Whilst all eyes will soon be glued to Spike Lee’s 2013 US remake of Park Chan-wook’s infamous revenge thriller Old Boy (2003), with Josh Brolin, Elizabeth Olsen and Samuel L. Jackson set to star, the controversial South Korean director has been busy working away on his English-language debut feature, entitled Stoker (2013). Starring Nicole Kidman, Mia Wasikowska and Matthew Goode, Park’s latest is a sinisterly seductive slice of suspense, with an unexpectedly supernatural bravura. During the funeral of her recently deceased father, India Stoker (Wasikowska) meets her Uncle Charlie (Goode), for the very first time.
However, despite a curious attraction to this clandestine figure, the slightly anxious recognition of him by the family’s maid (Phyllis Somerville) and India’s Aunt Gwendolyn (Jacki Weaver) convince India that he’s perhaps not to be trusted. Her mother, Evelyn (Kidman), is far more accommodating, making more time for Charlie than she ever did with India. As the sexual tension between Charlie and Evelyn intensifies, a string of mysterious disappearances begin to occur – culminating in a tense and unbearably taut domestic dynamic that unfolds like an intricate puzzle of suspicion and terror.
Utilising the aesthetic framework of a teen fiction novella, conceived by a director with a penchant for capturing grotesque malevolence, Stoker transforms this overwrought tale of adolescent empowerment into a Gothic thriller – with the film’s young protagonist mutating from a delicate damsel in distress to a woman of carnal potency. Pulsating with an abundance of sexual energy, Park’s unflinching lens combines his fondness for violence with a skin-crawling soundtrack. It’s arguably the film’s prominent use of synthetic, diegetic sound which allows Stoker to get so far under one’s skin, combining British composer Clint Mansell’s brooding score with some stomach-churning Foley work.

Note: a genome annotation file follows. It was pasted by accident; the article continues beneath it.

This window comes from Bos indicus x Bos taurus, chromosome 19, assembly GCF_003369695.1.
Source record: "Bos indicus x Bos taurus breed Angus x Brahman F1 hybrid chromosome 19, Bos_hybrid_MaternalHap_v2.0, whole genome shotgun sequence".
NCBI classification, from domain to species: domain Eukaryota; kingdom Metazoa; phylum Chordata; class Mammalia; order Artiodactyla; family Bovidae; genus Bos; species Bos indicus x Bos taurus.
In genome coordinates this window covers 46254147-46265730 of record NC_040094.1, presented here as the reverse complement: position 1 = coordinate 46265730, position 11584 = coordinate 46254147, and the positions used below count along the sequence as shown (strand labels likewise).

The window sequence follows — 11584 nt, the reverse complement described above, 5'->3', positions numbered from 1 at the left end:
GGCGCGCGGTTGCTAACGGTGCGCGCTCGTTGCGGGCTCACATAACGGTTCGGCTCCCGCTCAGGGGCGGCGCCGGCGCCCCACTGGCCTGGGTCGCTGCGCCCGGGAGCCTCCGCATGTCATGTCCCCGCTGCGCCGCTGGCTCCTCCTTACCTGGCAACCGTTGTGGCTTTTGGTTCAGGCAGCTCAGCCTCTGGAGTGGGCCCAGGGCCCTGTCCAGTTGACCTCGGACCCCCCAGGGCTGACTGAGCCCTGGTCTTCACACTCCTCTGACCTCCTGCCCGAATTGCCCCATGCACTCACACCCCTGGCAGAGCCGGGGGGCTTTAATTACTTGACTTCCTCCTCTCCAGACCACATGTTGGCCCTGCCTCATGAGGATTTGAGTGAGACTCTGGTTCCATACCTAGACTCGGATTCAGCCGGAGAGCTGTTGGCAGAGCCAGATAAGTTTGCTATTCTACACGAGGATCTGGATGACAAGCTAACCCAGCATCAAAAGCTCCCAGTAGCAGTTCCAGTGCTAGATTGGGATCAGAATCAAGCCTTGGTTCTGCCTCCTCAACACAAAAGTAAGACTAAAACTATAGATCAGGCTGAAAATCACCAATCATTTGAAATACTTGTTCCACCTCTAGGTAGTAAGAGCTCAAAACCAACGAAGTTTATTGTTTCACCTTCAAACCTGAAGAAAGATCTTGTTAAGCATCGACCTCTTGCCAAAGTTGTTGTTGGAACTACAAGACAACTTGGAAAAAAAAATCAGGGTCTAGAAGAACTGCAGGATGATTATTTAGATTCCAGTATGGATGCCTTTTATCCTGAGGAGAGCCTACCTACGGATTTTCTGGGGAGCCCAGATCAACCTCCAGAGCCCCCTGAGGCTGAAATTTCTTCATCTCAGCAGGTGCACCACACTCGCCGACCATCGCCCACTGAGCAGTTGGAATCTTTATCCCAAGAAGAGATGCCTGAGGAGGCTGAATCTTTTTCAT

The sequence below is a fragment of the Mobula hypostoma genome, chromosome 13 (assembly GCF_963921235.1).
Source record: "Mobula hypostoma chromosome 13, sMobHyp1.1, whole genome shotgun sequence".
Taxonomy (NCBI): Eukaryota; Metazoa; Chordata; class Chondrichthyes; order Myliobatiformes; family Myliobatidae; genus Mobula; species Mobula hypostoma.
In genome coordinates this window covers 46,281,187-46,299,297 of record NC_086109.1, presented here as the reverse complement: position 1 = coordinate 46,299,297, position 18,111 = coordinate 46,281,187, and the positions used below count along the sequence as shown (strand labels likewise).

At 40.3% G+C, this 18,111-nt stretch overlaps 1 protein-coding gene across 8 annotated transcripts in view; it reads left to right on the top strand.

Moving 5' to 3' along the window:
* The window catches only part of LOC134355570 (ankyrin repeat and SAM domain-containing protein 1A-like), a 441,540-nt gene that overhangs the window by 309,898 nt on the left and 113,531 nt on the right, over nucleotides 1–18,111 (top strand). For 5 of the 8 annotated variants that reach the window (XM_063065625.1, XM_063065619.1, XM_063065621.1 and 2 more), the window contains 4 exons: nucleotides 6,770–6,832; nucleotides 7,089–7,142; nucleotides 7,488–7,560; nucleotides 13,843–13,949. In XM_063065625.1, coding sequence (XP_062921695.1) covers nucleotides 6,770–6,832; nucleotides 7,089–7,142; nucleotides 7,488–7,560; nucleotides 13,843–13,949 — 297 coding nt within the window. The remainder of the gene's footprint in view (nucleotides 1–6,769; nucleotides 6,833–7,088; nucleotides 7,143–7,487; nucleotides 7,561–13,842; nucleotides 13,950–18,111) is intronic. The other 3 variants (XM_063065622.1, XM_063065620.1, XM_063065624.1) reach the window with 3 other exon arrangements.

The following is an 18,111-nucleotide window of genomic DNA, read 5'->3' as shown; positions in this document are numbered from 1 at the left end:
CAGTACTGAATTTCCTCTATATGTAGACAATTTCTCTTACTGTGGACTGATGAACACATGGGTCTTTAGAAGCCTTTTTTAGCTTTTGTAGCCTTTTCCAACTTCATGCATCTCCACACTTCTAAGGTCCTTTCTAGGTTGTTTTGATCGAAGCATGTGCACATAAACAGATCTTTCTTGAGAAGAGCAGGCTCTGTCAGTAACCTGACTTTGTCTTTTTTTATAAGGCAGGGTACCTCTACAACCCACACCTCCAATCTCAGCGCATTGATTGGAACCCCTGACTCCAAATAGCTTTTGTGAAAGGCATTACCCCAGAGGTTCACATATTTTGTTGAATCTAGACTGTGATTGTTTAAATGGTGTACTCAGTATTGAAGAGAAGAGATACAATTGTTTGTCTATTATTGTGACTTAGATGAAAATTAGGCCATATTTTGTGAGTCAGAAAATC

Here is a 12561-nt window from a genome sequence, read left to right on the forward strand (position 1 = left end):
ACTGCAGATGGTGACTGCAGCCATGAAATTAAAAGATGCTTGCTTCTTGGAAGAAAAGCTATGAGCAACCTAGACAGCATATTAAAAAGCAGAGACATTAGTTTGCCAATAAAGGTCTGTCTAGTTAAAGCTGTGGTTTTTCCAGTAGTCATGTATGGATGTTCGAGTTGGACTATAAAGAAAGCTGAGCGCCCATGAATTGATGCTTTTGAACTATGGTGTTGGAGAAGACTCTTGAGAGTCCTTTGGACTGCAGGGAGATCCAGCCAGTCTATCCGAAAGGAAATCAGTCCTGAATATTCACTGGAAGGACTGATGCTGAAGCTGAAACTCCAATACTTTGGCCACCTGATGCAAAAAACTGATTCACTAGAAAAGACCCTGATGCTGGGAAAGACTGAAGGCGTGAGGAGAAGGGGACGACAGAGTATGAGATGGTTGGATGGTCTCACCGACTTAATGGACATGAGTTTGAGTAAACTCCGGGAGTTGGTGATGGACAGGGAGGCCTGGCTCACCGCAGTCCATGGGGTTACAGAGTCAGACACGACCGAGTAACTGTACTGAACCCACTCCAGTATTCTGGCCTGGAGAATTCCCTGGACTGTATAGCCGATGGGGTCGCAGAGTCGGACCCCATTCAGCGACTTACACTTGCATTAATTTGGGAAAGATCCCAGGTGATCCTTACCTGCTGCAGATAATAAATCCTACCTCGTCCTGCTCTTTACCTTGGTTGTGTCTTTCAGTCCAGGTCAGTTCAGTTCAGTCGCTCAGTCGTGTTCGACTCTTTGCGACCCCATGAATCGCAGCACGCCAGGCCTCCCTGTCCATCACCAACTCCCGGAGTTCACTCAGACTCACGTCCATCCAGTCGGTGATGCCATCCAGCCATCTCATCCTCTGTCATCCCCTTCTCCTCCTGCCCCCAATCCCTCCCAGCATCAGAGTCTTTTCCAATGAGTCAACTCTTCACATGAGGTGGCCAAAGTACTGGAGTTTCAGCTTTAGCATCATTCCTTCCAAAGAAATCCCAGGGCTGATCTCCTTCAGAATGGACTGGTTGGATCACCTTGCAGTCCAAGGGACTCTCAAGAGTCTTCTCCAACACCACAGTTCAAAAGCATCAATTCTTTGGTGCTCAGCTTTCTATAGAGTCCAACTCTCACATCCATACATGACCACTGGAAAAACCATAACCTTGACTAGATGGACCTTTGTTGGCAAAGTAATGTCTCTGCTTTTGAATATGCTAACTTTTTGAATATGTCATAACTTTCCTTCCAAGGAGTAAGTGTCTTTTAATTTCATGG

Goode is phenomenal as the mysterious Charlie, both simultaneously captivating and terrifying. However, whilst Goode’s eerie presence fashions a fascinating enigma of a character, it’s the volatile chemistry between Kidman and Wasikowska as two women situated at different ends of their sexual zenith that generates the most fascinating element on display. With India, on the one hand, a prisoner to her own burgeoning sexuality, whist Evelyn is left in the half-light of her fading feminine wiles, the pair’s contrasting biological states culminate in a mesmerising examination of female magnetism.
Despite steadily building to a tense and unnerving climax, it would be fair to say that Stoker’s final revelation is something of an anti-climactic let-down. However, more than anything else, this serves as a testament to the phenomenal work Park has achieved in creating a truly terrifying thriller out of such a modest premise – by simply magnifying the erotic vitality behind its characters’ composed, middle-class veneers.